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Hard Rock Aims to Quadruple Hotels in AsiaMarch 4, 2016 By: Chris Horton
Feeling the fast beat of economic growth, Hard Rock International is launching an expansionary drive in Asia that would see it quadruple its hotel properties over the next five years.
Hard Rock International executives were here on March 1 to formally announce plans to open the Hard Rock Hotel Dalian in northeast China in 2018. The announcement begins a new partnership in a key market as Hard Rock begins to work on its expansion plans.
The Dalian hotel would be the first of a series of planned projects with local Chinese partner Luneng Real Estate Group, the property arm of Chinese state-owned power company Shandong Luneng Group, said Leong Wy Joon, SVP of hotel development for Hard Rock. Financial details of the deal were not provided by Hard Rock, which is privately owned by the Native American Seminole Tribe of Florida.
The 200-room Dalian property would mark the beginning of a five-year expansion plan by the Hard Rock brand in China and Asia. Joon told our sister publication, Hotel Management, that Hard Rock and Luneng would work together under a mutually agreed-upon cooperation framework and would approach each project on a case-by-case basis.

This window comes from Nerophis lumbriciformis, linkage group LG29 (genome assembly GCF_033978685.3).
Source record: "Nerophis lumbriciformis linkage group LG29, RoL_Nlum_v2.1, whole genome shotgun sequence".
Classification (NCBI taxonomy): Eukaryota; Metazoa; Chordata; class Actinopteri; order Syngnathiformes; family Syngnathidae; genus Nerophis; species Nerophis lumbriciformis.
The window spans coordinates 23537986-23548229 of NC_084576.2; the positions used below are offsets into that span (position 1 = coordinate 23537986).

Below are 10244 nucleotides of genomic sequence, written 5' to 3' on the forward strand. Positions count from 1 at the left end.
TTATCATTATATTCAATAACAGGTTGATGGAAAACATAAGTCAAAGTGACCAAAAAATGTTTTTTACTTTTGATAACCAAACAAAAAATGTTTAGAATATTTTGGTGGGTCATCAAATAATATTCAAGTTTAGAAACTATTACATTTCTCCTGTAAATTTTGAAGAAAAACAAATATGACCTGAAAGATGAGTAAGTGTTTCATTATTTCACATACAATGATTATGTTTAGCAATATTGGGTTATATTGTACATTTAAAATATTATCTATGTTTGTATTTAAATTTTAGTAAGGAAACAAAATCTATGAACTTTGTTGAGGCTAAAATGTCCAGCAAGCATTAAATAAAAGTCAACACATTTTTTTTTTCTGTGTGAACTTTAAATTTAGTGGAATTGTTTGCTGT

Up and Down City Expansion
Hard Rock intends to expand its hotel operations into first-tier cities, such as Beijing and Shanghai, second-tier cities, including Dalian and Wuhan, as well as popular domestic tourism destinations, such as Lijiang. Work is currently underway on properties in Shenzhen and Haikou.
Joon said that in addition to size, the importance of music to particular Chinese cities would also be a consideration when choosing new markets for hotel properties. Hard Rock also announced that it would be teaming up with the Strawberry Music Festival to promote live music events across China.
Aside from Beijing and Shanghai, cities that fit the bill of having both a large economy and a thriving music scene and/or established music festivals include Chengdu, Changsha, Wuhan, Chongqing and Kunming. Spoiled for choice, Joon emphasized that Hard Rock does not plan on rushing into the China market.
“We won’t go in too fast,” he said. “If we expand too fast, we risk hurting our brand, and unlike hotels, we only have one brand.”
In the next five years, Hard Rock plans on growing its Asia portfolio significantly, expanding from 38 branded cafes to 53, while quadrupling its hotels from 5 to 20. It also intends to open two new casino hotels, most likely in Vietnam and Japan, which will join its existing casino hotel in Macau.
Daniel Cheng, Hard Rock SVP of business development, who recently joined the company after nine years with Genting Group, said the company is partnering with luxury resort brand Banyan Tree in Vietnam to create what he calls “Integrated Resort 2.0”.
Cheng was also very upbeat on the potential of Japan for Hard Rock casino hotels, noting that legislation opening up the country to casinos was likely to pass in the near term. Given Japan’s large population and relative wealth, as well as its popularity with mainland Chinese travelers, the country appears to be fertile ground for global gaming.
“Japan is the next Macau,” Cheng said.